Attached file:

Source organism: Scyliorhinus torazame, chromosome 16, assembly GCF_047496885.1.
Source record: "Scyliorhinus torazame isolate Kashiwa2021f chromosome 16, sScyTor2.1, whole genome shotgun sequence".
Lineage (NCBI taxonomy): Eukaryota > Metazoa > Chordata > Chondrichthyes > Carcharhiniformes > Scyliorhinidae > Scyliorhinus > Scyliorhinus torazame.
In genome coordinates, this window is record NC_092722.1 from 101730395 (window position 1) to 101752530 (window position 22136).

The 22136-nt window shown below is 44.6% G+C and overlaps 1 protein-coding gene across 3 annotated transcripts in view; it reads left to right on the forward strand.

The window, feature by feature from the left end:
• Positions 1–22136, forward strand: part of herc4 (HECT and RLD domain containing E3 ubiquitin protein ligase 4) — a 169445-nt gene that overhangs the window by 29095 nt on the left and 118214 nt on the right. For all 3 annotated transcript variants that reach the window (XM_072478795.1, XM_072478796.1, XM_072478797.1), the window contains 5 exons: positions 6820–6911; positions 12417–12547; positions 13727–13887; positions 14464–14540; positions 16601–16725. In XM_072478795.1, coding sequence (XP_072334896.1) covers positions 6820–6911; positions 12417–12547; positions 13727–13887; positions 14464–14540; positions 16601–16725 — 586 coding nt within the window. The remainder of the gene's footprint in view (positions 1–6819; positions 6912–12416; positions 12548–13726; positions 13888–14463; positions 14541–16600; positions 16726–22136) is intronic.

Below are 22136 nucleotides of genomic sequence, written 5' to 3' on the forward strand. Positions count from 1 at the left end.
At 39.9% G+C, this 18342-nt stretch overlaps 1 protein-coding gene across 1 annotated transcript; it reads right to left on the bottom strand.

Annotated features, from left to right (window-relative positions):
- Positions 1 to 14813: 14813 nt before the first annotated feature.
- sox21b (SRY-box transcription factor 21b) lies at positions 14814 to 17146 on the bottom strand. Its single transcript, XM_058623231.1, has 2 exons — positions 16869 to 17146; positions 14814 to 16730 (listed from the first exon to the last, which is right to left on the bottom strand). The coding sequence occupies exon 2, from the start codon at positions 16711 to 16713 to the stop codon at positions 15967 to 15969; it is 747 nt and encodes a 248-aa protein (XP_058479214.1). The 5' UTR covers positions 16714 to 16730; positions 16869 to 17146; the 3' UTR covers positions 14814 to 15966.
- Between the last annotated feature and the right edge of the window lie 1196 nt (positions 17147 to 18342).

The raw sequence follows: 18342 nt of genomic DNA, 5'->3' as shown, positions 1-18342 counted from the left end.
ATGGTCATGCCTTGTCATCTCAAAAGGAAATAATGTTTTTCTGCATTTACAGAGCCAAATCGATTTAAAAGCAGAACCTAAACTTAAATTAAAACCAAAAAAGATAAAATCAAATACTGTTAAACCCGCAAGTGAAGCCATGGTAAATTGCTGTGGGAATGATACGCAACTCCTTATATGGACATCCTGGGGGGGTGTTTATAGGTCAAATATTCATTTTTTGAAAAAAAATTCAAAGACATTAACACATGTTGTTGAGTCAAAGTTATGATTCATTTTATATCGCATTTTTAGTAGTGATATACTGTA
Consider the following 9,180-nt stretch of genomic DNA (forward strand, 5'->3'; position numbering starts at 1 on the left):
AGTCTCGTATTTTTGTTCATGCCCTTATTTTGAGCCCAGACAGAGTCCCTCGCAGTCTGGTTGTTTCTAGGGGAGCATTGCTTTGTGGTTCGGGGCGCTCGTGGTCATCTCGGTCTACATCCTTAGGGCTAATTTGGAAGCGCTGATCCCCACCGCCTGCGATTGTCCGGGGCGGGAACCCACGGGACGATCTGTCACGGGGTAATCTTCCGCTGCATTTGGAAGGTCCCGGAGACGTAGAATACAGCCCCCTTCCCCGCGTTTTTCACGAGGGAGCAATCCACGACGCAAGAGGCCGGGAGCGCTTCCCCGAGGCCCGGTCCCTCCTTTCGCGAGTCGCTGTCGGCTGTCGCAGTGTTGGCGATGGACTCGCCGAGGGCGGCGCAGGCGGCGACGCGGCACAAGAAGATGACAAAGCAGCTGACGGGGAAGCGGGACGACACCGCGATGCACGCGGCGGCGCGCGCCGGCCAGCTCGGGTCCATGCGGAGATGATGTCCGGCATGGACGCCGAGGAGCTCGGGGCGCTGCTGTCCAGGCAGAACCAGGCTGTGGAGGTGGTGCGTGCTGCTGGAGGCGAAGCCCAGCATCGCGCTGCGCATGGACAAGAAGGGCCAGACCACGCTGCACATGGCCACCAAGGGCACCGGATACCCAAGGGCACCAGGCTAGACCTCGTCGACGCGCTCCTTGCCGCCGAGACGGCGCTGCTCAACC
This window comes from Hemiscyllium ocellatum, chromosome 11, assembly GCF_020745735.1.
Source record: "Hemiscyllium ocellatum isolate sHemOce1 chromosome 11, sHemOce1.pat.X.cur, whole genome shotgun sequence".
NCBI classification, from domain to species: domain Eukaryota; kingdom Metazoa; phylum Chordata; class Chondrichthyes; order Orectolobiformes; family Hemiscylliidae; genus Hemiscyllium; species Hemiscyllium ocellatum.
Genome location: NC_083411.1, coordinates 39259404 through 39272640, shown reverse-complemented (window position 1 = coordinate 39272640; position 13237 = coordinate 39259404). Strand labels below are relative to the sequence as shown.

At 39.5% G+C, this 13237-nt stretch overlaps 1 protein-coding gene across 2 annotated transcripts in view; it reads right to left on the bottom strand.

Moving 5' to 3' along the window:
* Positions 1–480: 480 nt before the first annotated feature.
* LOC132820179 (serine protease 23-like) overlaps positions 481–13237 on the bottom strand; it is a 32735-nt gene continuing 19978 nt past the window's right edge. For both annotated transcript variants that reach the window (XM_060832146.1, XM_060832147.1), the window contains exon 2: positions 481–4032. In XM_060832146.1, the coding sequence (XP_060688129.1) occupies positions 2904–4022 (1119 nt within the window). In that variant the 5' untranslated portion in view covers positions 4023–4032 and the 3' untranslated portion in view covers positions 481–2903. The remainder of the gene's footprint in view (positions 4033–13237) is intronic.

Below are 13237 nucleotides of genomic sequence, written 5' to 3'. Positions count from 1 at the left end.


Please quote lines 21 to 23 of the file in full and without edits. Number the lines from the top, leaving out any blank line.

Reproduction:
Genome location: NC_083411.1, coordinates 39259404 through 39272640, shown reverse-complemented (window position 1 = coordinate 39272640; position 13237 = coordinate 39259404). Strand labels below are relative to the sequence as shown.

At 39.5% G+C, this 13237-nt stretch overlaps 1 protein-coding gene across 2 annotated transcripts in view; it reads right to left on the bottom strand.

Moving 5' to 3' along the window: